What to do Next
It can be a very confusing time following the death of a loved one and difficult decisions have to be made. We have put this information together as an overview of what happens after someone dies and the steps that need to taken to deal with the legal, financial and practical issues.
Register the Death
After someone dies, you may experience intense emotion and have the feeling of being numb which makes it extremely difficult to concentrate.
First thing is to contact the doctor (GP) or hospital for the Medical Certificate of Cause of Death or contact the Coroner’s office to find out when you will be able to register the death.
You have 5 days to register the death and receive the death certificate – you may find it useful to get additional copies as some finance companies may request a copy of the certificate. You can register the death at the nearest Register Office which you will receive the relevant documents straight away – this normally takes roughly 30 minutes, so it is advised to make an appointment before hand.
Registering the death can be a very upsetting time, so if possible take someone with you to the appointment for support.
Post-Mortem or Inquest
If the death is unknown or unexpected, then a post-mortem or an inquest may be required. If an examination is needed, the reason will be explained to you by the doctor/coroner.
You will unable to register the death until after the procedure has been done and a report have been completed. The coroner is responsible for sending the relevant paperwork to the registrar and can also supply you with an interim death certificate to prove that the person has passed away. You will be able to use this to let organisations know of the death and apply for probate.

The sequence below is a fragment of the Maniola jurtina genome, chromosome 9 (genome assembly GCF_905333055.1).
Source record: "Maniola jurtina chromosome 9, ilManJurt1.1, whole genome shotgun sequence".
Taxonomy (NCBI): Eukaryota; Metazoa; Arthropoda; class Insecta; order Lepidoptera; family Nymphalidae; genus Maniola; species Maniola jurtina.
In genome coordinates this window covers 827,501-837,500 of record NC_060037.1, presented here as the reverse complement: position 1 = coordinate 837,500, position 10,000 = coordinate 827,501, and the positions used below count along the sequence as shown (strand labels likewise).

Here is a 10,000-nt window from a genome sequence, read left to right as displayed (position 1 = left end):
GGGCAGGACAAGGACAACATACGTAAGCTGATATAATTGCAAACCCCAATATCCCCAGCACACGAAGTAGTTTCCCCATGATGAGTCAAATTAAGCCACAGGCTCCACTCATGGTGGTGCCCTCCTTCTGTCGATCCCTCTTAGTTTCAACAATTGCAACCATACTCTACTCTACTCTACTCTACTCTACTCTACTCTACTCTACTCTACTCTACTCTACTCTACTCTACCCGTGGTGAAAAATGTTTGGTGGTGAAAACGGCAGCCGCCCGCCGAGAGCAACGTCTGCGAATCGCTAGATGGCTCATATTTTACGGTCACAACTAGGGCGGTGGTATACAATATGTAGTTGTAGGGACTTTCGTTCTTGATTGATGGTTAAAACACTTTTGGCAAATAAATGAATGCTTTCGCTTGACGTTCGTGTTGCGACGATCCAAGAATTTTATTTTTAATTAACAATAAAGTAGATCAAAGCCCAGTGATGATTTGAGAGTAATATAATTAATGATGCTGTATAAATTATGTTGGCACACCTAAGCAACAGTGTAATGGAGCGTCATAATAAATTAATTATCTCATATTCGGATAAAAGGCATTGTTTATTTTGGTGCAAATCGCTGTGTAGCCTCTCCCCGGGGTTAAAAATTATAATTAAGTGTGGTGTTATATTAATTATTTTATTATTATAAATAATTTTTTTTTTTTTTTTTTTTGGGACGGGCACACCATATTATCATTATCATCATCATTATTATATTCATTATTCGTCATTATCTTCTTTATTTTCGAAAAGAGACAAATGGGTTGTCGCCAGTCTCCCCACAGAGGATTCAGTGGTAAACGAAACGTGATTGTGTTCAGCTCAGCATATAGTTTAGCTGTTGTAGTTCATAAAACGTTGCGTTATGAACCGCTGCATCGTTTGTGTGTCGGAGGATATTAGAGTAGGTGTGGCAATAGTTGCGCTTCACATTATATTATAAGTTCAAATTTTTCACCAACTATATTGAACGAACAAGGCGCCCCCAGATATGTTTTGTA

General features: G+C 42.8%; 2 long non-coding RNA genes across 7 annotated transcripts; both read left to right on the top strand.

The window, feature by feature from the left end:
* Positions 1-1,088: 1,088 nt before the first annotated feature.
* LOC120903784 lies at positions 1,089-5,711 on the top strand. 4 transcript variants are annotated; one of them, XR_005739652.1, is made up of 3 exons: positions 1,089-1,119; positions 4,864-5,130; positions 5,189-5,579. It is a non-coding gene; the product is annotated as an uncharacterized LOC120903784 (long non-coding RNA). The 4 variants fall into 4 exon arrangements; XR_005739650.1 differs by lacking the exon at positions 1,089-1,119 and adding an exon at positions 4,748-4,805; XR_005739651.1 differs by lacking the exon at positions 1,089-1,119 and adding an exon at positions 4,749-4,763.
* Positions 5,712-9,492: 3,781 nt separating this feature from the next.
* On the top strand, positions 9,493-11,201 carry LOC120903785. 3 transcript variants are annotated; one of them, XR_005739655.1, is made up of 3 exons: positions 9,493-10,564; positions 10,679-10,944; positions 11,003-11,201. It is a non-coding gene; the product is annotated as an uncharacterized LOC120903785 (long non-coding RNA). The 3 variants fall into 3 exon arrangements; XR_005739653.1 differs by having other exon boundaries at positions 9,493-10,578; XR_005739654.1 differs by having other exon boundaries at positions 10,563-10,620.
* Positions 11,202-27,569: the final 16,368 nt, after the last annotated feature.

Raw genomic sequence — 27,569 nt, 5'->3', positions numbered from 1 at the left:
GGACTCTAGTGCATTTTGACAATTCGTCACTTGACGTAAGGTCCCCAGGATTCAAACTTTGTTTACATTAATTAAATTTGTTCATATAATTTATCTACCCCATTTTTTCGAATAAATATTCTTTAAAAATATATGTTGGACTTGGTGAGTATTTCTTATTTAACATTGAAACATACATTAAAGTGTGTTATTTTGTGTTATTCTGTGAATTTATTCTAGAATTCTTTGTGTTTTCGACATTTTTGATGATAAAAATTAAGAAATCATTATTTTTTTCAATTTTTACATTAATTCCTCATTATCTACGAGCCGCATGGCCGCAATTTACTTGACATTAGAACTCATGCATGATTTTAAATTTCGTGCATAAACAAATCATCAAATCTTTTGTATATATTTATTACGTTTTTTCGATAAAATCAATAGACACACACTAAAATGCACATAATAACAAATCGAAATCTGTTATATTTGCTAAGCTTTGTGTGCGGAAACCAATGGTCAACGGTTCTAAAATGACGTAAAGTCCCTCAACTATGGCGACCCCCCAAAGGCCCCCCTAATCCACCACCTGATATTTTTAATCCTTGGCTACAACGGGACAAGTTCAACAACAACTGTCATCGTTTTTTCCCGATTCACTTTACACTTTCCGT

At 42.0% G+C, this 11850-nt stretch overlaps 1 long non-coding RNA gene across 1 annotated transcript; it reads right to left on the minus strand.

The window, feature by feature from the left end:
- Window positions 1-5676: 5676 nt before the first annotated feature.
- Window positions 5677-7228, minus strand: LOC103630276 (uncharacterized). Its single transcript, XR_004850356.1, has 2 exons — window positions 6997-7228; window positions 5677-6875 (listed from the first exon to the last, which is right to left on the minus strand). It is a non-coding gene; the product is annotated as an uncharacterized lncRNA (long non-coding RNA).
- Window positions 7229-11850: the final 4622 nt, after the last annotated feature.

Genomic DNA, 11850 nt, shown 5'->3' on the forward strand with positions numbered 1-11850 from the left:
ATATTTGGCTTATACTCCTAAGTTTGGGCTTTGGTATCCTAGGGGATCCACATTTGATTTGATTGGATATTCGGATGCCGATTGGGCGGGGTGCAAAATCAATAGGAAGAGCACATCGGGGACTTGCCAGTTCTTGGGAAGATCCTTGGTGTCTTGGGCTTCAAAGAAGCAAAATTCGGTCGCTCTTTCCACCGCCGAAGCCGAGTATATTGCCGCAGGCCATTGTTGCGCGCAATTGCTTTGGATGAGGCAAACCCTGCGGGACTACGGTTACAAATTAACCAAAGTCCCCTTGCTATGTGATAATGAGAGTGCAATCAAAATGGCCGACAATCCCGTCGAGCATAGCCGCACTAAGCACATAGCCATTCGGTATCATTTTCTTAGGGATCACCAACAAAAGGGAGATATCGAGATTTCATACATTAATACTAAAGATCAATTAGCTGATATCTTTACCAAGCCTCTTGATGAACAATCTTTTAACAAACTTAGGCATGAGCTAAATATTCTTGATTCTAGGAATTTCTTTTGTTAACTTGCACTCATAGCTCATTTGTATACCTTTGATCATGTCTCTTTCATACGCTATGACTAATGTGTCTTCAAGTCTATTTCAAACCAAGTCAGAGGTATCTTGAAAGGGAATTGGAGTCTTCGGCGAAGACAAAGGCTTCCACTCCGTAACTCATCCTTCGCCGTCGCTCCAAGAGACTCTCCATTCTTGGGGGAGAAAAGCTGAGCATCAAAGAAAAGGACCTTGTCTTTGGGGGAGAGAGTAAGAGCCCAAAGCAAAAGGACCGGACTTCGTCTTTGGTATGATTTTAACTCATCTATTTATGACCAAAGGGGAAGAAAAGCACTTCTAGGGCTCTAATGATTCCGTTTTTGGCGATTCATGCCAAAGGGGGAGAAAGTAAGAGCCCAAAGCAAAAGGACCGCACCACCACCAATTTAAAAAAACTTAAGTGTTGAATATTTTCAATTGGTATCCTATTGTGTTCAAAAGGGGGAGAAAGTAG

The funeral is a good opportunity to say goodbye to the person who has passed away or it can also be looked upon as an occasion to celebrate their life. Some people may have left a letter or have told family or friends what arrangements they would prefer for their funeral and may have even arranged a pre-paid funeral plan. If they have, then the process of arranging the funeral may be a little simpler.
If you are unsure of their wishes, there are quite a few decisions that need to be made, these include deciding on what type of funeral and location, to the choice of music and readings for the service.
‘If the death of a loved one was expected or sudden, dealing with the arrangements can be exhausting, overwhelming and even confusing. You may find that asking a friend or relative to help you, reduces some of the stress’.